A Psychological perspective on early moral judgements

Time period: 2009-01-01 to 2012-01-01

Project leader: Benjamin Kenward

Funder: Riksbankens Jubileumsfond

Type of award: Project grant

Total fundning: 2 040 000 SEK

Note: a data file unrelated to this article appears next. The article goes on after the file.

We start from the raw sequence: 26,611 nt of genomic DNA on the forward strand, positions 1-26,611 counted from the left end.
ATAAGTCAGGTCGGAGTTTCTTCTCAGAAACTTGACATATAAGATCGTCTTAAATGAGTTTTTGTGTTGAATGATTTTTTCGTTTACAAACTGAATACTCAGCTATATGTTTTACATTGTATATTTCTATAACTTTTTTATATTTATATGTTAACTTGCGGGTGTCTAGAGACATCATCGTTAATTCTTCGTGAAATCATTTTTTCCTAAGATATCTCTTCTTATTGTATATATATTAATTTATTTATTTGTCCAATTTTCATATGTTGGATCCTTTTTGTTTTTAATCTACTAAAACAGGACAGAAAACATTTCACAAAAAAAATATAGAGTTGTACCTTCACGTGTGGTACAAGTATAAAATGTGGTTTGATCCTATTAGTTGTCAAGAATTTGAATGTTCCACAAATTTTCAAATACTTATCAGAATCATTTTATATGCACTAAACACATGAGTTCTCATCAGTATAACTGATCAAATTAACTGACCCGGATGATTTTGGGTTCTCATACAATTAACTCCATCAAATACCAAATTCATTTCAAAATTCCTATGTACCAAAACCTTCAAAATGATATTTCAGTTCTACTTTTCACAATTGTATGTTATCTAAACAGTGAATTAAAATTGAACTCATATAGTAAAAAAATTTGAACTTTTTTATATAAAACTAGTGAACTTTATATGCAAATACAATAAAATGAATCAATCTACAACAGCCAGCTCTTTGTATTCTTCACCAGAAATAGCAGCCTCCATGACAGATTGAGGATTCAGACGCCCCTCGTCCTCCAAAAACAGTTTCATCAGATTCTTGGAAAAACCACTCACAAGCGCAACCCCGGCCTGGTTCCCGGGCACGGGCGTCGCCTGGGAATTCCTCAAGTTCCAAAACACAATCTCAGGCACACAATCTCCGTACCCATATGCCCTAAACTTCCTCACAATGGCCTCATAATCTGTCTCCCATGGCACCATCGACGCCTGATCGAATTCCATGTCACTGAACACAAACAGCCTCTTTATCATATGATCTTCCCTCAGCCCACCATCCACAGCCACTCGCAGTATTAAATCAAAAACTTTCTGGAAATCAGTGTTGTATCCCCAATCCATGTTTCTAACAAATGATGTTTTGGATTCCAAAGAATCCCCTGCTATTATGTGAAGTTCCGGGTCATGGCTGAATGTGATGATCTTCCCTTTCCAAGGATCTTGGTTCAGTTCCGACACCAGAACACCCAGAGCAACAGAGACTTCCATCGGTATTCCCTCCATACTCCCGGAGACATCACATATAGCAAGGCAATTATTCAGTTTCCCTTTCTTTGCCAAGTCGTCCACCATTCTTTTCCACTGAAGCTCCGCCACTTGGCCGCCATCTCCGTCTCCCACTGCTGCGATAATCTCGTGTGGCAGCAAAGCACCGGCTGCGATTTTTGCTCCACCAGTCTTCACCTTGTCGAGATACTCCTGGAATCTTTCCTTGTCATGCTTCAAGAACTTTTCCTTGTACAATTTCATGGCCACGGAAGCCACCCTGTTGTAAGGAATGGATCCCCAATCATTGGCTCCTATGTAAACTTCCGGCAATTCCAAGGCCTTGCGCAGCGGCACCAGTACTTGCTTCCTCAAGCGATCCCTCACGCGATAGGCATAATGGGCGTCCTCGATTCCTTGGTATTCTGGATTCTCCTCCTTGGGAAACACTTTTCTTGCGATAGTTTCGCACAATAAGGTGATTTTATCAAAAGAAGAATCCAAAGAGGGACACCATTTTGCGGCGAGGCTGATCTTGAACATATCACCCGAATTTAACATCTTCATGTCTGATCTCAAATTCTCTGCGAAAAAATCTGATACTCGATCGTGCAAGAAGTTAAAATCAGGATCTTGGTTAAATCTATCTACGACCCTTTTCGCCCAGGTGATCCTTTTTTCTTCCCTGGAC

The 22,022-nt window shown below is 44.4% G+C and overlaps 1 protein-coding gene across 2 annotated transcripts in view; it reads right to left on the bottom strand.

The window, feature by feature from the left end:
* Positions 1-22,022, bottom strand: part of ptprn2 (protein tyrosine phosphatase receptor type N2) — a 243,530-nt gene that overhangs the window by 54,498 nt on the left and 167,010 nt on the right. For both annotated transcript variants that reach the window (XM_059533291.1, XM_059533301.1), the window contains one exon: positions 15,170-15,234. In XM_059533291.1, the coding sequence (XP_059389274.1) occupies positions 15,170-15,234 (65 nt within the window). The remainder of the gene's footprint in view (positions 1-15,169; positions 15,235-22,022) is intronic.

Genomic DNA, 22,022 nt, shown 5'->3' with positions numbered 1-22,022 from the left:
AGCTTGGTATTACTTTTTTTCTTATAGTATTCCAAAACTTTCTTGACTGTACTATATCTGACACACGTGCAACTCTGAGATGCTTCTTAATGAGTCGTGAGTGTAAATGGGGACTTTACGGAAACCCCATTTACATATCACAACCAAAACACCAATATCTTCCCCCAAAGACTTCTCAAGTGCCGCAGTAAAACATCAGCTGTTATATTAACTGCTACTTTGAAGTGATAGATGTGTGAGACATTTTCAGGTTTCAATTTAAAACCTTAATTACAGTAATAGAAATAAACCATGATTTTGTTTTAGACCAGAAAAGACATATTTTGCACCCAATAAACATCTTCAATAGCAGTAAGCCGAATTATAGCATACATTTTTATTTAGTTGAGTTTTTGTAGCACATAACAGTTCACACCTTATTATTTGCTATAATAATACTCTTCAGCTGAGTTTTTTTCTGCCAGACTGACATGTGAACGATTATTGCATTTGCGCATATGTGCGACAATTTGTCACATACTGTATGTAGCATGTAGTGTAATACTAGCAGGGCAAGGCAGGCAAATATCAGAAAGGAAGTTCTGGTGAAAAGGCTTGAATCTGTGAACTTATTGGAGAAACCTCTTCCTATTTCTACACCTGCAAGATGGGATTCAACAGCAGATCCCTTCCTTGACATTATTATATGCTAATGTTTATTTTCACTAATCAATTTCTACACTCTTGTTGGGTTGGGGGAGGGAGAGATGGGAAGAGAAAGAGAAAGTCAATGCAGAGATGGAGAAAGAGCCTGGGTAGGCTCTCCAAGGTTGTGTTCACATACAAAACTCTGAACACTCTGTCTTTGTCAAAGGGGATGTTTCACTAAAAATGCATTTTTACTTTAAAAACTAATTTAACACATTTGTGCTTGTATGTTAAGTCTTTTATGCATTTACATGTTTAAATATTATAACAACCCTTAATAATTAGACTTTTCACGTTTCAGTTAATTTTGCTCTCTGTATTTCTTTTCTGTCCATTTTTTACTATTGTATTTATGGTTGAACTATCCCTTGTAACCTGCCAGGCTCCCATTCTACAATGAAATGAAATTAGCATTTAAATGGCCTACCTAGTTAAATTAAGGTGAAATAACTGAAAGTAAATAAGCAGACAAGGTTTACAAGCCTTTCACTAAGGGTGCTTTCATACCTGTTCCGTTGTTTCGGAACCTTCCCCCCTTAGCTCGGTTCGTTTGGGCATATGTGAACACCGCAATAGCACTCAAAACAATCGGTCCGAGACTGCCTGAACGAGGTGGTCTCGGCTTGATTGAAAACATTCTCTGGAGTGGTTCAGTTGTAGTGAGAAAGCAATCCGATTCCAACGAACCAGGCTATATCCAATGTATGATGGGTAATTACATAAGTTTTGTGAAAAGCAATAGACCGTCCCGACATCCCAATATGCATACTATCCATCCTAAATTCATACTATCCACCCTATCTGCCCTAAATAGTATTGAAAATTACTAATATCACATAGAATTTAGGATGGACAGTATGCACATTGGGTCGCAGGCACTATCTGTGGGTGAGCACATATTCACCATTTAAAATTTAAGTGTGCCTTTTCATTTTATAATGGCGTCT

Moral judgements of actions take into account not only the actions’ outcomes but also the intentions behind them. An action with an unintended harmful outcome is not necessarily judged as morally wrong. Infants are already known to be able to distinguish between deliberate and accidental actions, and between actions with harmful or helpful outcomes. This raises the possibility, which this project will investigate, that moral judgements can be made very early, if these two abilities to distinguish can be integrated. Three-year-olds can make moral judgements, but nothing is known about younger children because it is difficult to apply existing methods of investigation. This project will develop methods which do not rely on speech, such as puppet theatre in which the children themselves can take part. One technique to allow the children to reveal their judgements without using words is to give the children the possibility to punish wrongs done by dolls, for example by withholding resources the dolls otherwise would have been given. This line of investigation is also interesting because the desire to punish is in itself an interesting aspect of human psychology, but it is so far unknown how it emerges. One important part of the project will be a longitudinal study in which we investigate how factors such as infants' early abilities to evaluate social actions, their temperaments, and their parents’ attitudes, all influence their ability to make moral judgements at age three years